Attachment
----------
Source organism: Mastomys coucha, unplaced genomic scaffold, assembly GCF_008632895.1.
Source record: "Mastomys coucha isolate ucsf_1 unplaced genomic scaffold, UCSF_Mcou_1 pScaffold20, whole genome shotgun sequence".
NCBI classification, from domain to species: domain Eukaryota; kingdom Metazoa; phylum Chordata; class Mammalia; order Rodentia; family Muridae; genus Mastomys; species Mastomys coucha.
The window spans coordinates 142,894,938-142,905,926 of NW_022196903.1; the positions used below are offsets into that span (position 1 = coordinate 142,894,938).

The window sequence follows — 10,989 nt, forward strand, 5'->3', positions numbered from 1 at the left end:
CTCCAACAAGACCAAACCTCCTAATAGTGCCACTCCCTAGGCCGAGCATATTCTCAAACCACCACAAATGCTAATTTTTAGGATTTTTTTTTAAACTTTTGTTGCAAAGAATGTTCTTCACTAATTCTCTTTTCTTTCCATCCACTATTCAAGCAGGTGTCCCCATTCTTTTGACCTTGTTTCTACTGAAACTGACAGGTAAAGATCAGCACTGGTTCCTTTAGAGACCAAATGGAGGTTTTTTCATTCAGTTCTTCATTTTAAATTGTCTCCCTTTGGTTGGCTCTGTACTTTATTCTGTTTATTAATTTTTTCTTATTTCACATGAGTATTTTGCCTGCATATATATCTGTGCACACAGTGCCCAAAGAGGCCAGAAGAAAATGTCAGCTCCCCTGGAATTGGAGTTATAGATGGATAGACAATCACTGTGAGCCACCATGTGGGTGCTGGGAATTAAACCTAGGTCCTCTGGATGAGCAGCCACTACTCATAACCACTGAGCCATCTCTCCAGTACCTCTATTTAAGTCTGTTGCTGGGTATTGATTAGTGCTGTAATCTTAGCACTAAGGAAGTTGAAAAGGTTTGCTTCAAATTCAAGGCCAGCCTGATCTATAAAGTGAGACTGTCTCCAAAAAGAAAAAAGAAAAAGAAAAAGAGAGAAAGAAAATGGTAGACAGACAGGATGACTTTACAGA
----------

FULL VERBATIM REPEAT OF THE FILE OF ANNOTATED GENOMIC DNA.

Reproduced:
Source organism: Mastomys coucha, unplaced genomic scaffold, assembly GCF_008632895.1.
Source record: "Mastomys coucha isolate ucsf_1 unplaced genomic scaffold, UCSF_Mcou_1 pScaffold20, whole genome shotgun sequence".
NCBI classification, from domain to species: domain Eukaryota; kingdom Metazoa; phylum Chordata; class Mammalia; order Rodentia; family Muridae; genus Mastomys; species Mastomys coucha.
The window spans coordinates 142,894,938-142,905,926 of NW_022196903.1; the positions used below are offsets into that span (position 1 = coordinate 142,894,938).

The window sequence follows — 10,989 nt, forward strand, 5'->3', positions numbered from 1 at the left end:
CTCCAACAAGACCAAACCTCCTAATAGTGCCACTCCCTAGGCCGAGCATATTCTCAAACCACCACAAATGCTAATTTTTAGGATTTTTTTTTAAACTTTTGTTGCAAAGAATGTTCTTCACTAATTCTCTTTTCTTTCCATCCACTATTCAAGCAGGTGTCCCCATTCTTTTGACCTTGTTTCTACTGAAACTGACAGGTAAAGATCAGCACTGGTTCCTTTAGAGACCAAATGGAGGTTTTTTCATTCAGTTCTTCATTTTAAATTGTCTCCCTTTGGTTGGCTCTGTACTTTATTCTGTTTATTAATTTTTTCTTATTTCACATGAGTATTTTGCCTGCATATATATCTGTGCACACAGTGCCCAAAGAGGCCAGAAGAAAATGTCAGCTCCCCTGGAATTGGAGTTATAGATGGATAGACAATCACTGTGAGCCACCATGTGGGTGCTGGGAATTAAACCTAGGTCCTCTGGATGAGCAGCCACTACTCATAACCACTGAGCCATCTCTCCAGTACCTCTATTTAAGTCTGTTGCTGGGTATTGATTAGTGCTGTAATCTTAGCACTAAGGAAGTTGAAAAGGTTTGCTTCAAATTCAAGGCCAGCCTGATCTATAAAGTGAGACTGTCTCCAAAAAGAAAAAAGAAAAAGAAAAAGAGAGAAAGAAAATGGTAGACAGACAGGATGACTTTACAGA